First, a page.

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What it's really like to work in leveraged finance, by a J.P. Morgan MD

If you want to work in the investment banking division of a large firm, leveraged finance is probably not the obvious choice. M&A and capital markets still hold the most sway to those starting out in banking, but leveraged finance - or LevFin - should be a consideration.

Like the equity capital markets and debt capital markets teams, leveraged finance divisions of investment banks are still about raising money for companies - known in banking terms as 'corporates.' Corporates need to raise money for a variety of reasons - acquiring another company, expansion, refinancing their own debt.

The difference is that leveraged finance teams are dealing with less-established firms, which typically find it harder to raise capital. As a result, LevFin’s most common products are high yield bonds (debt that credit rating agencies deem as riskier and therefore pay out more to investors) and leveraged loans (a loan given to companies that already have a lot of debt).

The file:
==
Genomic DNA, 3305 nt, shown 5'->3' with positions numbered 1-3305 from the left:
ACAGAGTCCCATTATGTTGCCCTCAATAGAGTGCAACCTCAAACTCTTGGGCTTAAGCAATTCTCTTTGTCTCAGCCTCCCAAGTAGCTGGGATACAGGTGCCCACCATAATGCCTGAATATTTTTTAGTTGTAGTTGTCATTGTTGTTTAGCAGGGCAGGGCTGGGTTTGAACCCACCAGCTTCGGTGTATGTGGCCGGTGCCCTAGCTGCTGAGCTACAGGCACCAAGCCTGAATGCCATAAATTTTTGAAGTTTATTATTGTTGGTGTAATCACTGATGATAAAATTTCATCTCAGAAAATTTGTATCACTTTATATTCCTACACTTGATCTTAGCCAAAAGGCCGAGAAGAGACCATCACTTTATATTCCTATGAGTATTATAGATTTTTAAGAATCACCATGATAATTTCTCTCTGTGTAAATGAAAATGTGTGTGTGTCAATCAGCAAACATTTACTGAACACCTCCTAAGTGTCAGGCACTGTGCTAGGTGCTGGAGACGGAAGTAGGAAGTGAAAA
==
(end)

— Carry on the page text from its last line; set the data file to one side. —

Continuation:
Why, should you start out in leveraged finance? Well, for a start it's the fastest route into a private equity job if that's your eventual ambition. LevFin teams deal with a lot of private equity companies as clients, and investment banks' teams have long been happy hunting grounds for junior recruits.

Ben Thompson, who is a managing director in J.P. Morgan's high yield and leveraged loan capital markets team in London, has given us the inside view on what LevFin teams really do. Ben moved to London with J.P. Morgan in 2011, but worked for the previous 16 years in the bank's New York office, latterly as a managing director within its primary loan sales desk and syndicated & leveraged finance (SLF) team.

What does the leveraged finance division of an investment bank really do?

We act as an intermediary and try to pair those with money to invest in debt with companies looking to raise money through leveraged debt products. We advise on the structure of these deals and try to execute them in the most cost-effective way we can. Our clients are predominantly corporates or private equity firms.